In the following year 1967 Jim Huxtable was elected as President, with Jimmy Russ as Chairman and Nap Cairns confirmed in his post as Secretary. Mrs. Eileen Nicolls took over the post of Treasurer and continued in this position for several years. Jim Huxtable can only be described as one of nature’s gentlemen, quite firm in his beliefs, but he never lost his quiet manner and I do not think I ever saw him ruffled. Together with his wife Peggy they established a very good line of bitches under the Winterfold prefix and I am sure that if you study the background of your dog's breeding you will probably find Winterfold somewhere . 
The Championship show was again held at Manor Place Baths in 1967 and on this occasion Harry Foulkes was the judge. The Dog C.C. winner was Capt. & Mrs. Fisher's Linksbury Augustus and the Bitch C.C. winner was Mr. Vic Pounds's Orchids Beauty. One cannot but make some comment about Harry Foulkes who had been involved in Stafford’s for many years. Harry was in the Merchant Navy for some years and his Magazine and Society correspondence followed him all over the world. He had always sought a Stafford that would do some winning and when he purchased Buninyong Caesar his hopes were realised. Buninyong Caesar had an outstanding show career winning seven C.C.'s and was Best of Breed eight times. Harry Foulkes served on Committee on a number of occasions when he finally came ashore and always maintained a keen interest in the breed. 

Although no previous mention has been made of Vic Pounds who is now enjoying retirement in Sussex, he had been in the Society over a period of years and was a contemporary of Jack McNeil.. Vic bred several good hitches which he campaigned throughout the country with considerable success in addition he bred Ch. Curfews White Orchid the winner of the C.C. the previous year. Vic Pounds now heads up the Staffordshire Bull Terrier Rescue Service and has been involved in this for some years.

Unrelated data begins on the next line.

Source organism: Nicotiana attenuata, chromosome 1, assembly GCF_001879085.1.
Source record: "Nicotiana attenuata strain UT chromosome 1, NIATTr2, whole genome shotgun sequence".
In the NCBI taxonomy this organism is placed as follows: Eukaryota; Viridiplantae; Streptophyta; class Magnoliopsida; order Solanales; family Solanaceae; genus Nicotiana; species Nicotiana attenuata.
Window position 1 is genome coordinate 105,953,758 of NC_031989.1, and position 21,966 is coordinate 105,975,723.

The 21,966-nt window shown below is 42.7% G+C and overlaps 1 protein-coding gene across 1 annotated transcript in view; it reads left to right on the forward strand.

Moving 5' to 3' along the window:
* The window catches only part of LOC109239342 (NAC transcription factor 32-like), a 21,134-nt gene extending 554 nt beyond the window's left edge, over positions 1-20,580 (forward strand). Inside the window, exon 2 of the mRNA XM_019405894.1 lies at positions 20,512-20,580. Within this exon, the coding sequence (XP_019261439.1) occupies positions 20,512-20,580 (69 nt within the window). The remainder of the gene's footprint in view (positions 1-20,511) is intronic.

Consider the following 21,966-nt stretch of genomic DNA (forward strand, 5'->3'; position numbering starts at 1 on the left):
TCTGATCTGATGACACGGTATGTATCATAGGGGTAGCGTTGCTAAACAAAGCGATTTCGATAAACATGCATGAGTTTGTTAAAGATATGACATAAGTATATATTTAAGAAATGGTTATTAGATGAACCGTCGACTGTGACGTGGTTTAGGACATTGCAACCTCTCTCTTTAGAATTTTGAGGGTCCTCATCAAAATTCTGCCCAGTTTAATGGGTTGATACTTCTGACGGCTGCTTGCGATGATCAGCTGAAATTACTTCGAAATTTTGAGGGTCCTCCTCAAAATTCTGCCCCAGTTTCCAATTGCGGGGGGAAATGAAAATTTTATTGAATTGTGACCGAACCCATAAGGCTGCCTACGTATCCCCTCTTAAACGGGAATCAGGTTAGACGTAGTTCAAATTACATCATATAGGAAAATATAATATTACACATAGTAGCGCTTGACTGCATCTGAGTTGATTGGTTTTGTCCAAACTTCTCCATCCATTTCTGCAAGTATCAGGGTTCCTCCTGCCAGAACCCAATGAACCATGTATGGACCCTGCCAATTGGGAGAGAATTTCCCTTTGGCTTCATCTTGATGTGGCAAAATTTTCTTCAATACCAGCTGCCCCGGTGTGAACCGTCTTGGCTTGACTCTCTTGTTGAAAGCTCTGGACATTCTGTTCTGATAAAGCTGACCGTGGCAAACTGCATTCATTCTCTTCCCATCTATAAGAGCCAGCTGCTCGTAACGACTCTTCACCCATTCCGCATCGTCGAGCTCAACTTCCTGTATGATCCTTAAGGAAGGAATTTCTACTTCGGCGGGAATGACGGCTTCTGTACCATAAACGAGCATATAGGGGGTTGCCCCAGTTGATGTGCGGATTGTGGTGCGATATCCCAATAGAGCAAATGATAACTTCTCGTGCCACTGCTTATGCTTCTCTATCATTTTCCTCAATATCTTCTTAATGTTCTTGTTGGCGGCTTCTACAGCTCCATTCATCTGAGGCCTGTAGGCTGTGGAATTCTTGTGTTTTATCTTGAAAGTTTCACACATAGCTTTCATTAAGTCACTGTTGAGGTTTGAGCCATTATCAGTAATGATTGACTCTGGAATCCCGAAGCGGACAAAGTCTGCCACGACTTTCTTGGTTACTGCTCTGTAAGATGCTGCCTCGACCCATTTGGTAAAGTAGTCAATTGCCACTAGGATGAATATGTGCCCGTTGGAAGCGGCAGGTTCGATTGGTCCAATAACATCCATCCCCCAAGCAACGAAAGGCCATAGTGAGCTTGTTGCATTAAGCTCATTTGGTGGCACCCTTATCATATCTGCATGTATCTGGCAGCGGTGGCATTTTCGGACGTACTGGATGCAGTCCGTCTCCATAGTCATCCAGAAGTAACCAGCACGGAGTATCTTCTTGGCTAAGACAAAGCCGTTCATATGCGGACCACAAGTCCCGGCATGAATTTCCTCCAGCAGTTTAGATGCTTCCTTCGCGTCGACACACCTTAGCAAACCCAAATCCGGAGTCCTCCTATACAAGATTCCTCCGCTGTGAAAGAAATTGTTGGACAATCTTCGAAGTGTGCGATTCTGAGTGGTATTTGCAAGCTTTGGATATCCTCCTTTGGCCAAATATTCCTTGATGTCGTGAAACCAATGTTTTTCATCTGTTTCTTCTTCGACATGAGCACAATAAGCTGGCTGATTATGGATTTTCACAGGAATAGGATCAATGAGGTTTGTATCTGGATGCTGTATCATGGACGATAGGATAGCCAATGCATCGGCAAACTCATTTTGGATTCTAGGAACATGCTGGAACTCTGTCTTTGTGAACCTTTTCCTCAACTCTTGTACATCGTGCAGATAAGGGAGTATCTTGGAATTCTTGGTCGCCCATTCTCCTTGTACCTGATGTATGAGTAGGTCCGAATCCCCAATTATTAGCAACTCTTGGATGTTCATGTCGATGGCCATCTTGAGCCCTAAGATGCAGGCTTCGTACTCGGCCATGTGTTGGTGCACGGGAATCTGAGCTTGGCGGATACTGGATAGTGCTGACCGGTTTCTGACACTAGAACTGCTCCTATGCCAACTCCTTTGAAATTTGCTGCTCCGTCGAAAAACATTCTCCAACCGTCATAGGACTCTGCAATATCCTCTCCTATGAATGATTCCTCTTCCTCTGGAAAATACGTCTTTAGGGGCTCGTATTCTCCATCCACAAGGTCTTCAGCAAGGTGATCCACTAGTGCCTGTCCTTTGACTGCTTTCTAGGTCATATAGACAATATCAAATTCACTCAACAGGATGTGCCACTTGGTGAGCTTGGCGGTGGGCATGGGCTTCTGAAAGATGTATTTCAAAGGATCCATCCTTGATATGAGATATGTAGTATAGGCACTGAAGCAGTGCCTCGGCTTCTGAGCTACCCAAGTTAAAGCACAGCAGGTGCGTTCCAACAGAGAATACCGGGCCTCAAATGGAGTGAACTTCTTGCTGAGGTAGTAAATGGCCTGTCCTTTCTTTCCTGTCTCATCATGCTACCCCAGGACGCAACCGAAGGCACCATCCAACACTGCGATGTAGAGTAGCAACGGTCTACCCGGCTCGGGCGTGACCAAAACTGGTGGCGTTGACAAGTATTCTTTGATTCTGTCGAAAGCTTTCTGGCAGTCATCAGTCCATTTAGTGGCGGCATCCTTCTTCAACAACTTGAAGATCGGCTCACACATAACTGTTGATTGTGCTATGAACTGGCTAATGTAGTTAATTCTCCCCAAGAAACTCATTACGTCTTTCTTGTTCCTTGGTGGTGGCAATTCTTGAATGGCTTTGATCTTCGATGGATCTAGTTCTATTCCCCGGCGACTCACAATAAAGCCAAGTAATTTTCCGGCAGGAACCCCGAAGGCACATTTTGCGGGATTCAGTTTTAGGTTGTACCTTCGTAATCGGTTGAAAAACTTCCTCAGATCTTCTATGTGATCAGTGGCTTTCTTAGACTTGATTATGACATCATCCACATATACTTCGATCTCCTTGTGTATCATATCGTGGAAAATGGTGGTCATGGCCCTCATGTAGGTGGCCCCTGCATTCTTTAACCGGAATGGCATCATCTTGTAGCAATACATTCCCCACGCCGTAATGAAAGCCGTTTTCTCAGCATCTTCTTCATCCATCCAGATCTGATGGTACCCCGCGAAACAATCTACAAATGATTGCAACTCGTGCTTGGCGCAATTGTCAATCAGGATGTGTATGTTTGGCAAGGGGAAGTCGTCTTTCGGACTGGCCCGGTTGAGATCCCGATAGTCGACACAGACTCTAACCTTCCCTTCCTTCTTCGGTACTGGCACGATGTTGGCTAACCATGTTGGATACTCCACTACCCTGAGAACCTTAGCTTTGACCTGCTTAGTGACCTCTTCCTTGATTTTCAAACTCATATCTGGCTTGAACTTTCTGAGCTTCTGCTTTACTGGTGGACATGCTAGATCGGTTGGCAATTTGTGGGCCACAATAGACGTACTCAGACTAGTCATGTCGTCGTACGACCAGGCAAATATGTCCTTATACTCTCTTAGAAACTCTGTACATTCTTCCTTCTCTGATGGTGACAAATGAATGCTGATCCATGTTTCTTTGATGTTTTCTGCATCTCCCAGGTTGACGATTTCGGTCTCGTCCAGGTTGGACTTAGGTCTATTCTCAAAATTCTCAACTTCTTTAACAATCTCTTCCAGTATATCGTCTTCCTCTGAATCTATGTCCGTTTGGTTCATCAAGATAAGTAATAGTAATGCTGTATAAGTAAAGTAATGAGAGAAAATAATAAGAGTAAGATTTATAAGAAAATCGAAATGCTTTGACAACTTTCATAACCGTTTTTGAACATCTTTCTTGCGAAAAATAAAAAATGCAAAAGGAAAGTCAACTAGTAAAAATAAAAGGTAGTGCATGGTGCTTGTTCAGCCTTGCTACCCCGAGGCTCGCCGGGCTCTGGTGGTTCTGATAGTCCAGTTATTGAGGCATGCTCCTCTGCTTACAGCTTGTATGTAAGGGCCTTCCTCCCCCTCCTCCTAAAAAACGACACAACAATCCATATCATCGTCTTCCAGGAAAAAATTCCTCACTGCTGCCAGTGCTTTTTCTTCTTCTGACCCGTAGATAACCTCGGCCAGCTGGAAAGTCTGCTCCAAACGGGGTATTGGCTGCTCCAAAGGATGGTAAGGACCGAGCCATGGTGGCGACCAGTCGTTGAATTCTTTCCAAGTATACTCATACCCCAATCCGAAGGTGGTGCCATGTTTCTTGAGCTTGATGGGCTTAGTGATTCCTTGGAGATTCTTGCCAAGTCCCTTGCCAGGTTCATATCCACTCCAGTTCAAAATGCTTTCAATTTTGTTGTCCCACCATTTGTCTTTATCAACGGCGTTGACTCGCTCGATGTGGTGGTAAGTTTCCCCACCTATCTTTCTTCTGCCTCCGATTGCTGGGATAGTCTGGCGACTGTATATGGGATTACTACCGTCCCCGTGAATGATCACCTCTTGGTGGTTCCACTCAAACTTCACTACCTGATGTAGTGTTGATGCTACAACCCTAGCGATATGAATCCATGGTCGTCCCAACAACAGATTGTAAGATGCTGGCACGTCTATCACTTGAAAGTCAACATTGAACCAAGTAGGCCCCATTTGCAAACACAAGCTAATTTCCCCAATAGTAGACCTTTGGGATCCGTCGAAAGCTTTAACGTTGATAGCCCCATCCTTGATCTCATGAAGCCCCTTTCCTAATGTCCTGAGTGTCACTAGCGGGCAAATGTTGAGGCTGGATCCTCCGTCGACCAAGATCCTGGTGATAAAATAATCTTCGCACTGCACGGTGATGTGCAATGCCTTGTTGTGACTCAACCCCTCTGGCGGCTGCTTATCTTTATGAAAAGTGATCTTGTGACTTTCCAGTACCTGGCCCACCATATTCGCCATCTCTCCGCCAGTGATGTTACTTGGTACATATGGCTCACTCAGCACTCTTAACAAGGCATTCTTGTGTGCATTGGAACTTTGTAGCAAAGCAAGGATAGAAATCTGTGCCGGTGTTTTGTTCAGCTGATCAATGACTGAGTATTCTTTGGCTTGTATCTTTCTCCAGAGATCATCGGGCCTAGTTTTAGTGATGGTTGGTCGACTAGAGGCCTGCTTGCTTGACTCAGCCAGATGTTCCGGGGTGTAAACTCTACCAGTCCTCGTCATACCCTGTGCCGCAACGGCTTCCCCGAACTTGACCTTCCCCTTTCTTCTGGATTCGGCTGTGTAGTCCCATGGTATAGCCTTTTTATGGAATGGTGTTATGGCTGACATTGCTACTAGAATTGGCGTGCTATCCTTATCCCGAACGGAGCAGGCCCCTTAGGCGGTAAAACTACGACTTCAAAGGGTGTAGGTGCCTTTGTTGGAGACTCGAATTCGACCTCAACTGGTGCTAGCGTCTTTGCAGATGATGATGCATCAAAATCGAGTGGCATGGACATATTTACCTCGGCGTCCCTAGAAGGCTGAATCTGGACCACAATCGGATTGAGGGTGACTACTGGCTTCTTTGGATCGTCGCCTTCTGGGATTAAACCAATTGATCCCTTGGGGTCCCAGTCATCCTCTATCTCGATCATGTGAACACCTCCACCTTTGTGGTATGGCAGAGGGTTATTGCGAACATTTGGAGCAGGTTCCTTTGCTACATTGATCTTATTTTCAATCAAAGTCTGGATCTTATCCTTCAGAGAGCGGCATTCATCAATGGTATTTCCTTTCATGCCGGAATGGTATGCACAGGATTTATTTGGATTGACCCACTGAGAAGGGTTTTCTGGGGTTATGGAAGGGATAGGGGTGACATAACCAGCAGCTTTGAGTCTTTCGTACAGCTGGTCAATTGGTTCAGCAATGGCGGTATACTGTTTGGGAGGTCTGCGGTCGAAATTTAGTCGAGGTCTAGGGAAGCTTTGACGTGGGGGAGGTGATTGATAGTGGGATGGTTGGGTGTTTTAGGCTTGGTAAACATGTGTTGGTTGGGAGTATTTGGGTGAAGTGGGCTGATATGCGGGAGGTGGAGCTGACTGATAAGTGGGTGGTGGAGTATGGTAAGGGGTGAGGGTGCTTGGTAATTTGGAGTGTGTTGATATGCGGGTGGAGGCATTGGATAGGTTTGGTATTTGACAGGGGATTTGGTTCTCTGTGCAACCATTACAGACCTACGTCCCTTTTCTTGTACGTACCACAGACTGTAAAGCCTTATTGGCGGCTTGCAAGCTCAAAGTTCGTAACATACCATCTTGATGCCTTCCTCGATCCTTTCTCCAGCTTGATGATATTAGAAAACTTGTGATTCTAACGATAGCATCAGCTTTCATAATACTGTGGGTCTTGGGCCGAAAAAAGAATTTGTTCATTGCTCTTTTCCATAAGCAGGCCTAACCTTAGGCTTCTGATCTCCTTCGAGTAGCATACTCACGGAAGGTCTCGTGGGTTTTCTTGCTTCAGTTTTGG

By 1968 the Society appeared to have settled down to a steady pace and was actively in the Breed Council sending representatives to each meeting. Nap Cairns continued to .edit the Stafford Magazine with Mr. David Linnell taking care of the Advertising. Distribution was controlled by Percy Tottman who had been a steady worker for the Society for a number of years, this was to be subsequently rewarded when he was made President of the Society. 
Mr. Ken Bailey judged the Championship Show and awarded the Dog C. C. to Ch. Jolihem Dreadnought and the Bitch C.C. to Curfews White Orchid, these being the C. C. winners in 1966. I note that in this year Mr. & Mrs. Briscoe's Winterfold Danny was the leading sire and subsequently his picture appeared on the jacket of one of John Gordon's books on the breed. 

1969 saw John Gordon elected as President and at the same time he undertook the duties of Editor of the Stafford Magazine. Jimmy Russ continued in the chair. The Secretary for the year was Alec Waters who had served on Committee in various capacities over previous years, in the following years Alec was to edit the magazine, a task that he has taken on again, coupled with being President for the Jubilee year. Towards the end of the year John Gordon was forced to resign as Editor of the Magazine due to ill health. The issues for which he was responsible were notable for their front covers the cost of which he undertook himself.